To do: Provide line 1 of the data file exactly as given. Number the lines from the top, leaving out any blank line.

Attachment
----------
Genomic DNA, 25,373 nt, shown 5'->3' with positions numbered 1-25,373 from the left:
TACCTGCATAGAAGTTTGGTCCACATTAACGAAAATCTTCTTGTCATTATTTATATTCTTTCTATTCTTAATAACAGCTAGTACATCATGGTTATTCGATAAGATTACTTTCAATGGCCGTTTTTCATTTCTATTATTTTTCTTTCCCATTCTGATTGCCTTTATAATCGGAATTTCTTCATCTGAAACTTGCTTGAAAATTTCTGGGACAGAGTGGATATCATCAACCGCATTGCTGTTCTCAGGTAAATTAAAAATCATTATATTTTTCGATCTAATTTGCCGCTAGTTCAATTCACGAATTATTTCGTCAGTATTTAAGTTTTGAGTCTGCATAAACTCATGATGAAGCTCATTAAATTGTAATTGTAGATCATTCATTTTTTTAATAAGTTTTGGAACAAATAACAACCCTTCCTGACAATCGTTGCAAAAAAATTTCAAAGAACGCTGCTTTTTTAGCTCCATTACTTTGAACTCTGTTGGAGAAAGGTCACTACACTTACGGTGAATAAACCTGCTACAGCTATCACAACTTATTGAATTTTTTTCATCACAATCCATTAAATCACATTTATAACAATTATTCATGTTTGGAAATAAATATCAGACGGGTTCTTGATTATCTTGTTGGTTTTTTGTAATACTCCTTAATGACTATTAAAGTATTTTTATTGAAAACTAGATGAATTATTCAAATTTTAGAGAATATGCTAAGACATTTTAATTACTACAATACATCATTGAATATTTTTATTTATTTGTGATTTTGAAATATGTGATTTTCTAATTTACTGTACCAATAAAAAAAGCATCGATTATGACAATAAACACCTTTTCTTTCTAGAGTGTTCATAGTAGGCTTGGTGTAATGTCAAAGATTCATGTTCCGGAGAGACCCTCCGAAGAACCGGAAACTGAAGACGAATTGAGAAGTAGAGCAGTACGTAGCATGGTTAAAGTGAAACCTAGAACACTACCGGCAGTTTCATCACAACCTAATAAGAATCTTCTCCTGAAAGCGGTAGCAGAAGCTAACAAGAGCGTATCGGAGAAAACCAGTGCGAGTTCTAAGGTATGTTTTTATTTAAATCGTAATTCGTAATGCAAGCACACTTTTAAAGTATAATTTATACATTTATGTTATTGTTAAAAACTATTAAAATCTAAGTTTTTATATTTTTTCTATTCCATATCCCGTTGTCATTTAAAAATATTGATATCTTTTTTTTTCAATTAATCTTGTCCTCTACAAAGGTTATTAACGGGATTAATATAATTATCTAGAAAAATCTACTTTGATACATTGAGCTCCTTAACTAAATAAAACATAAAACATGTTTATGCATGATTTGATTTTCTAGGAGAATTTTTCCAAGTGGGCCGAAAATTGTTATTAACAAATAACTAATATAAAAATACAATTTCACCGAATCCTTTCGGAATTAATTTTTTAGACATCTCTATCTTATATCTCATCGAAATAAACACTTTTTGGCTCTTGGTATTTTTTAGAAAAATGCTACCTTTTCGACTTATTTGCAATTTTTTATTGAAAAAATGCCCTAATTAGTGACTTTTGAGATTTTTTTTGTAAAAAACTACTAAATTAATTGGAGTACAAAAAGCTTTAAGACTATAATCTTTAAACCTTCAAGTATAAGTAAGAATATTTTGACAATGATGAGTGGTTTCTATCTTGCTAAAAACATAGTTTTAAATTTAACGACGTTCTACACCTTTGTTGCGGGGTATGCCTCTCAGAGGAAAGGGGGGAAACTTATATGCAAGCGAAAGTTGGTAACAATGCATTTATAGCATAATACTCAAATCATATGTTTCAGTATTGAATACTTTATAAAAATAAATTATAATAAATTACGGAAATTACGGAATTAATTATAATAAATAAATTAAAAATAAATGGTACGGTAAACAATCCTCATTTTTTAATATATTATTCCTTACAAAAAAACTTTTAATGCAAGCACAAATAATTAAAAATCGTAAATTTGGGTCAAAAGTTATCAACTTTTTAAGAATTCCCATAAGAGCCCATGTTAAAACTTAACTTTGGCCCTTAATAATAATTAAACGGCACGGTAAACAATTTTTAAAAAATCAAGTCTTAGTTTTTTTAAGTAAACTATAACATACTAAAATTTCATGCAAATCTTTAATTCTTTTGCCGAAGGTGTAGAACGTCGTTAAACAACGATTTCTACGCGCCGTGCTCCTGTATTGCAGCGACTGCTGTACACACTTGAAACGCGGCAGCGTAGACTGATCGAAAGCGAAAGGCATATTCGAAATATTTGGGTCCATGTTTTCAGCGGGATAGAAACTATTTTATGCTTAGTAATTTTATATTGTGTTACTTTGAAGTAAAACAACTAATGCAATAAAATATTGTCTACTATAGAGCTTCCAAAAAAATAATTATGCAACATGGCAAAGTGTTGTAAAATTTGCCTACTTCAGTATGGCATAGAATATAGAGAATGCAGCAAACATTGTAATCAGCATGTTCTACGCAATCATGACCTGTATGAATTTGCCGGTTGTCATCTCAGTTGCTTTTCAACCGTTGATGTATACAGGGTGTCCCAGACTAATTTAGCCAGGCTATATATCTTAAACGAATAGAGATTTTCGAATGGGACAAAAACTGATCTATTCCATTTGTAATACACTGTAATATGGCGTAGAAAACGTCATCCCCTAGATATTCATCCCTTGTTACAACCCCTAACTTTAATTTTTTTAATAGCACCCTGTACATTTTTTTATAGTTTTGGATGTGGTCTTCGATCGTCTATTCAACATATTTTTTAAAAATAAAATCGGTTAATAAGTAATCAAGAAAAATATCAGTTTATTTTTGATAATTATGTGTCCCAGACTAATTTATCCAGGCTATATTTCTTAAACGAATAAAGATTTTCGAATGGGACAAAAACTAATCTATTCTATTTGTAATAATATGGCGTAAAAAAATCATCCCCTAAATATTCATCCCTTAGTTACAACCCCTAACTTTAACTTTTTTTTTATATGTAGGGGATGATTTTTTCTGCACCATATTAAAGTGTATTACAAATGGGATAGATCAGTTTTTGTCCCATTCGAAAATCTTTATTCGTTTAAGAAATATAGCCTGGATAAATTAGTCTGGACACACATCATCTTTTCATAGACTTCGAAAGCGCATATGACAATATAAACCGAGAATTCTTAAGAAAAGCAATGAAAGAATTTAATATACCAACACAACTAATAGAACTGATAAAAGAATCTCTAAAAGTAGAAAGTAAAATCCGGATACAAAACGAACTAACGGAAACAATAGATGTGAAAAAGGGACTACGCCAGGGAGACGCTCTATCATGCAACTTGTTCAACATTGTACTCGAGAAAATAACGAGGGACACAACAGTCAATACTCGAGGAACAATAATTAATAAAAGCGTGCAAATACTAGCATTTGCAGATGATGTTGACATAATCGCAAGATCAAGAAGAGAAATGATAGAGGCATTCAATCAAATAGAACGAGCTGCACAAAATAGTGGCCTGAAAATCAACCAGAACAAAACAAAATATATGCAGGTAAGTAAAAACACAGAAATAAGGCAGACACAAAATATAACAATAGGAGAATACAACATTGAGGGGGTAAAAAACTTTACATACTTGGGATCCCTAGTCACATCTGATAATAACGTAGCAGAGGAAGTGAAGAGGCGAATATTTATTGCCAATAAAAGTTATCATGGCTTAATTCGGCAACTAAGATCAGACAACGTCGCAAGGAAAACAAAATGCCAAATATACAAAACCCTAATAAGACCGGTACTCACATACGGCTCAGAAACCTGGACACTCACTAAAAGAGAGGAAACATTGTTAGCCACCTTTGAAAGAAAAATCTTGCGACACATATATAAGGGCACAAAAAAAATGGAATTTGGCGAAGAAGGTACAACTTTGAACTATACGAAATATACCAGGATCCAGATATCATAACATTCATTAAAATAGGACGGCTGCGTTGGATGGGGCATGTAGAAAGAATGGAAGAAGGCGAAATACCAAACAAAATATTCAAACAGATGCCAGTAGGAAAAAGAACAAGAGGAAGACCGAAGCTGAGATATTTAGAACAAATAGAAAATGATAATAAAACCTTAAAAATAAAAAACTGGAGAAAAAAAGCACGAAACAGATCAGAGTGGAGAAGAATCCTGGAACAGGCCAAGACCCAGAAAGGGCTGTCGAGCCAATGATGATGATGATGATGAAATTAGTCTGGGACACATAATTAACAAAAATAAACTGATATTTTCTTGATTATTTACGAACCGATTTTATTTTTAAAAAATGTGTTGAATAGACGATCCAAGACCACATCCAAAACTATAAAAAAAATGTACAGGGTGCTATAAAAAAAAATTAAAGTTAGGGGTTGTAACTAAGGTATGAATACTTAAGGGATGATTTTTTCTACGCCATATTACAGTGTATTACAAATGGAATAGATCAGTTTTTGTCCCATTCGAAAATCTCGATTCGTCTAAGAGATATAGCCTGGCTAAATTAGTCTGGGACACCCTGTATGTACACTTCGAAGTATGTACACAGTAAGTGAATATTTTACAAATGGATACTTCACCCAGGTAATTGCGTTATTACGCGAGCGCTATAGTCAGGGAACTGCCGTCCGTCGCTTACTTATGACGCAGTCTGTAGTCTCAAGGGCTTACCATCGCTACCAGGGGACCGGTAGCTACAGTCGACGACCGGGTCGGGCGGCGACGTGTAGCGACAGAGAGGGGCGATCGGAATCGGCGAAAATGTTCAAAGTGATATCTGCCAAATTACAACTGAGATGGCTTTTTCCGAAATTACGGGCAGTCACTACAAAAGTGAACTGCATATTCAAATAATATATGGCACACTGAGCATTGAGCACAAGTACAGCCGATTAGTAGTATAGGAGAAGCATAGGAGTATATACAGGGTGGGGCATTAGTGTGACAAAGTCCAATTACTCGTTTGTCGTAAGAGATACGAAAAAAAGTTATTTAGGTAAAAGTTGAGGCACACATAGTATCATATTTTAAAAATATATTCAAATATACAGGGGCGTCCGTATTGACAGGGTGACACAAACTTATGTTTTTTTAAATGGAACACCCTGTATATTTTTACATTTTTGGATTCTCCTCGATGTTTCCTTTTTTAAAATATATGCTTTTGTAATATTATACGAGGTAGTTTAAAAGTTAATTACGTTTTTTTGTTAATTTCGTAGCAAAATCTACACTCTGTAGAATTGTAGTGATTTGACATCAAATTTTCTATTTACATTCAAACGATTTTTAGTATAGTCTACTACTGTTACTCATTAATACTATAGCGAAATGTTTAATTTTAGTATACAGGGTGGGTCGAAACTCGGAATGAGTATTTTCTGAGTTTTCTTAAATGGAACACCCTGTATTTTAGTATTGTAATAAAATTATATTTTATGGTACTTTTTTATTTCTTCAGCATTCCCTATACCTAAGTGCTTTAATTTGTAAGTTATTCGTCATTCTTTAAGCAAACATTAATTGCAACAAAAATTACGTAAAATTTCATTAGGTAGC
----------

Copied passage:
Genomic DNA, 25,373 nt, shown 5'->3' with positions numbered 1-25,373 from the left: